TLS (Transport Layer Security) and SSL (Secure Sockets Layer) are protocols that provide data encryption and authentication between applications and servers in scenarios where that data is being sent across an insecure network, such as checking your email. The terms SSL and TLS are often used interchangeably or in conjunction with each other (TLS/SSL), but one is in fact the predecessor of the other — SSL 3.0 served as the basis for TLS 1.0 which, as a result, is sometimes referred to as SSL 3.1. With this said though, is there actually a practical difference between the two?
It used to be believed that TLS v1.0 was marginally more secure than SSL v3.0, its predecessor. However, SSL v3.0 is getting very old and recent developments, such as the POODLE vulnerability have shown that SSL v3.0 is now completely insecure (especially for web sites using it). Even before the POODLE was set loose, the US Government had already mandated that SSL v3 not be used for sensitive government communications or for HIPAA-compliant communications. If that was not enough … POODLE certainly was. In fact, as a result of POODLE, SSL v3 is being disabled on web sites all over the world and for many other services as well.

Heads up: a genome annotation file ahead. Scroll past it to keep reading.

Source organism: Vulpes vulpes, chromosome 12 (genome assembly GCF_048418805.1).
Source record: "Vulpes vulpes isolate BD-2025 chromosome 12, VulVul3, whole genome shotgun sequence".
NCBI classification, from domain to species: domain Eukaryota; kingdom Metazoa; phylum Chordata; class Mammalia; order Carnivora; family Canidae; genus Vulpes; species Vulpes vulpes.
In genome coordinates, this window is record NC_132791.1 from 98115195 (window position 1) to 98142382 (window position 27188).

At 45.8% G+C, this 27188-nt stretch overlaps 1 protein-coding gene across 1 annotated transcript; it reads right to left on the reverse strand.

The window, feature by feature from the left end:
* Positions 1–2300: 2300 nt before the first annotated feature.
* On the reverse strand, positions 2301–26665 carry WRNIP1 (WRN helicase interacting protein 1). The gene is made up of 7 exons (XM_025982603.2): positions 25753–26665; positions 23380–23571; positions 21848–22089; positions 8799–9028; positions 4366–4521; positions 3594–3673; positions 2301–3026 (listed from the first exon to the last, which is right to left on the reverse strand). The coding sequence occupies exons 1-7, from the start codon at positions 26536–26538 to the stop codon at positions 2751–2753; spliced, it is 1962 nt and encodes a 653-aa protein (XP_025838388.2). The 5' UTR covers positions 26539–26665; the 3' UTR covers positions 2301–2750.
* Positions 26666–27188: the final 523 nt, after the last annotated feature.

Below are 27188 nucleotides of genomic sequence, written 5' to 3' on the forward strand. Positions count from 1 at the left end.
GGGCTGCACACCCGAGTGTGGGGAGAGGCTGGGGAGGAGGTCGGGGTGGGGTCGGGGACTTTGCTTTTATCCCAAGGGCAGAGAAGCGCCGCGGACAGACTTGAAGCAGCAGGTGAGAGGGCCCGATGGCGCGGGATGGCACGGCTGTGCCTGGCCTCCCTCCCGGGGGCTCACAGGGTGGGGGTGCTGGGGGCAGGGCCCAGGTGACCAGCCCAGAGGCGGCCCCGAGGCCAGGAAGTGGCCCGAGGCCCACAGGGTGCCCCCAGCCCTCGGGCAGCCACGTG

SSL v3.0 is effectively “dead” as a useful security protocol. Places that still allow its use for web hosting as placing their “secure web sites” at risk; Organizations that allow SSL v3 use to persist for other protocols (e.g. IMAP) should take steps to remove that support at the soonest software update maintenance window.
Subsequent versions of TLS — v1.1 and v1.2 are significantly more secure and fix many vulnerabilities present in SSL v3.0 and TLS v1.0. The newer TLS versions, if properly configured, prevent attacks and provide many stronger ciphers and encryption methods.